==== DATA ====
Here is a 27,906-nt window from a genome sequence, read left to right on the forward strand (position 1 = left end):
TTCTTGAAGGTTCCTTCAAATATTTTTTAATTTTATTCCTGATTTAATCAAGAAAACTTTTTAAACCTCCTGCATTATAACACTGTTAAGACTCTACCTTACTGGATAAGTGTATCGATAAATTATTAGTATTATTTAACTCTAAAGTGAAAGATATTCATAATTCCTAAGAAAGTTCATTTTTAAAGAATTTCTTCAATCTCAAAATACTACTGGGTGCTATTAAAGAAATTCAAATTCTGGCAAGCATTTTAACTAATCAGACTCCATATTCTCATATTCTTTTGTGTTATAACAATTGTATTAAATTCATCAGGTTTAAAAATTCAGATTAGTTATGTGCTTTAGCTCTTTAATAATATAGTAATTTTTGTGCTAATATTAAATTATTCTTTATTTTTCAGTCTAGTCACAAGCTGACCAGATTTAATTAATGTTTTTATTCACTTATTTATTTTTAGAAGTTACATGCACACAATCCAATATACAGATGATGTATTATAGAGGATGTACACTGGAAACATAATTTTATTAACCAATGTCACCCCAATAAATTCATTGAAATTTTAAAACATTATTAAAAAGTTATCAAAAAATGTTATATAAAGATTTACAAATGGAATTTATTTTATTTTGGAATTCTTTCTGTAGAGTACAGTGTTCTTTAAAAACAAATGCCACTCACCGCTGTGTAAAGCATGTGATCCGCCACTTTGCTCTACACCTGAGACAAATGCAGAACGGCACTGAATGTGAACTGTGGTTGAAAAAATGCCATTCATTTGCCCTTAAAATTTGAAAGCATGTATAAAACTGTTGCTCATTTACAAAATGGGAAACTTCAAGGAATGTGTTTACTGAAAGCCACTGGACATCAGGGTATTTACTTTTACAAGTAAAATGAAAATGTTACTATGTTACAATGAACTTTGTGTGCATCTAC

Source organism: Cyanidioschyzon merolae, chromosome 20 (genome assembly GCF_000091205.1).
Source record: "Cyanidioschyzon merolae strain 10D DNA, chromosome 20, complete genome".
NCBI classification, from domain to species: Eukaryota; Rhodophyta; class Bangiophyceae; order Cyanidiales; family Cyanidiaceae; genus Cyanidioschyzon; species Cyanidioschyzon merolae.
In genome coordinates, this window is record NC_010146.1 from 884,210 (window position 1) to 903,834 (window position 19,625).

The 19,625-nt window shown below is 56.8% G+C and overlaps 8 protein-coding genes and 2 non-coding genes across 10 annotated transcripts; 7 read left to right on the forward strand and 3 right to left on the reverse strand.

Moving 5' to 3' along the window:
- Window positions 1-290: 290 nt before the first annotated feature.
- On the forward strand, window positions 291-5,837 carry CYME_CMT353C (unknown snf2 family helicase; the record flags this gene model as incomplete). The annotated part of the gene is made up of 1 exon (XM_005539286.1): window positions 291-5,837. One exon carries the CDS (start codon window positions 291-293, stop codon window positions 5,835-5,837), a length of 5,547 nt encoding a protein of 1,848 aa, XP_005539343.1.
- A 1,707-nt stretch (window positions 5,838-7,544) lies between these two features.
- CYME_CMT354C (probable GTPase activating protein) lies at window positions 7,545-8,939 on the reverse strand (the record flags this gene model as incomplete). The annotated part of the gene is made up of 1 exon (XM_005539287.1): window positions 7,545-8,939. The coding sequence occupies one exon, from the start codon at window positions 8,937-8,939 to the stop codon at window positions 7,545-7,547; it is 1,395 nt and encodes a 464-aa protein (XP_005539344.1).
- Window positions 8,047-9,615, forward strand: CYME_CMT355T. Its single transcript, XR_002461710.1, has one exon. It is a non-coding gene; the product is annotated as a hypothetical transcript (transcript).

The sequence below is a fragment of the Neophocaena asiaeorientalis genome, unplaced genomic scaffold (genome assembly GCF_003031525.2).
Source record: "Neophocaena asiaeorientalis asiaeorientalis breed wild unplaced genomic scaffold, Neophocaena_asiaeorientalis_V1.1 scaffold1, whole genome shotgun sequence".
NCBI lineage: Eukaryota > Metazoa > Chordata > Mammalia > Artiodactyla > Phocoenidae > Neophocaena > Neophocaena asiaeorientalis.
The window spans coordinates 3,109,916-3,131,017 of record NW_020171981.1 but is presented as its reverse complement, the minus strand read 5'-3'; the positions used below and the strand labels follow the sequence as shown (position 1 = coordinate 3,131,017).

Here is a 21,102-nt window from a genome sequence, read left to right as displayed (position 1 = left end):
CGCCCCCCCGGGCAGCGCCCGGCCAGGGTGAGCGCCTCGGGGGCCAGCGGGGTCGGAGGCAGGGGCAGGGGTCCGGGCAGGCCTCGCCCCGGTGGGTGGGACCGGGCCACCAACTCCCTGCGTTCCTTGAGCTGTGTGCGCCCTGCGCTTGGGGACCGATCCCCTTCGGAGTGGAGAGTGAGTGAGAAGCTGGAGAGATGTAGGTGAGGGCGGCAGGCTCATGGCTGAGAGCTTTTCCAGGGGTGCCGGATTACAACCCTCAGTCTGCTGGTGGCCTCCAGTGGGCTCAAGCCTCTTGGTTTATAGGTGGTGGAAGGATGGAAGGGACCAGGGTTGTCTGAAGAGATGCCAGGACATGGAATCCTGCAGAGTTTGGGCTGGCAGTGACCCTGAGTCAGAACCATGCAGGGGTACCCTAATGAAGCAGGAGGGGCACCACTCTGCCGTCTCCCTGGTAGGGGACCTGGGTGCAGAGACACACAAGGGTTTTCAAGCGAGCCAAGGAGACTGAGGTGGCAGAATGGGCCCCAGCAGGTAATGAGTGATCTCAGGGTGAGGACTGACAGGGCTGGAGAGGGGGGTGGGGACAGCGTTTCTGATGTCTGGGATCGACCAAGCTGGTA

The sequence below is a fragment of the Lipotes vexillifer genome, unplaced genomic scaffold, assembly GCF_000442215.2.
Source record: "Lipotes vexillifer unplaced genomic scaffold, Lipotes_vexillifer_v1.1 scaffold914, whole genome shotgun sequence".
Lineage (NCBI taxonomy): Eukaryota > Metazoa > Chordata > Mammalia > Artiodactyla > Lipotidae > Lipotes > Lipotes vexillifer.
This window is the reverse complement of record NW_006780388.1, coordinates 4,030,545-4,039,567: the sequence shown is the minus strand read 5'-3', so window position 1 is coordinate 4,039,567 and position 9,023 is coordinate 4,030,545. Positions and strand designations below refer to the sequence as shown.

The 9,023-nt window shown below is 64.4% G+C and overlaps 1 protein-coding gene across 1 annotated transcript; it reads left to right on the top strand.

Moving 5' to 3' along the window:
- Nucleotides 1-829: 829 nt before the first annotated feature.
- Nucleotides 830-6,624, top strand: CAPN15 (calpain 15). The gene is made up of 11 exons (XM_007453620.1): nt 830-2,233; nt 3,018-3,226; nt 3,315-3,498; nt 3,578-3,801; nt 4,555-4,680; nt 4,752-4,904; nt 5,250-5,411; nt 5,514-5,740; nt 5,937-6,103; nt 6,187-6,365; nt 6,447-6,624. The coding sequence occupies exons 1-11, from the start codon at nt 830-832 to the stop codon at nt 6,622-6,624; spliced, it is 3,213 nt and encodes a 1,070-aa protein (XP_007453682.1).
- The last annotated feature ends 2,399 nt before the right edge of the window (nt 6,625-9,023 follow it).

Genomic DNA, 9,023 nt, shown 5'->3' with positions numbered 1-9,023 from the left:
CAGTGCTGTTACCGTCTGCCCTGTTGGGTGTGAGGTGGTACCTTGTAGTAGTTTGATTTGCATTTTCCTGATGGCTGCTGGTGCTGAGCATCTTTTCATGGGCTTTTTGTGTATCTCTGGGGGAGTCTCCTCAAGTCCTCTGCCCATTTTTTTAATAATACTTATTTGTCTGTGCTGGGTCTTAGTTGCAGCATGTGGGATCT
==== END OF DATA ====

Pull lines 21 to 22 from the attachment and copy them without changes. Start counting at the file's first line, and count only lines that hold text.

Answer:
Source record: "Lipotes vexillifer unplaced genomic scaffold, Lipotes_vexillifer_v1.1 scaffold914, whole genome shotgun sequence".
Lineage (NCBI taxonomy): Eukaryota > Metazoa > Chordata > Mammalia > Artiodactyla > Lipotidae > Lipotes > Lipotes vexillifer.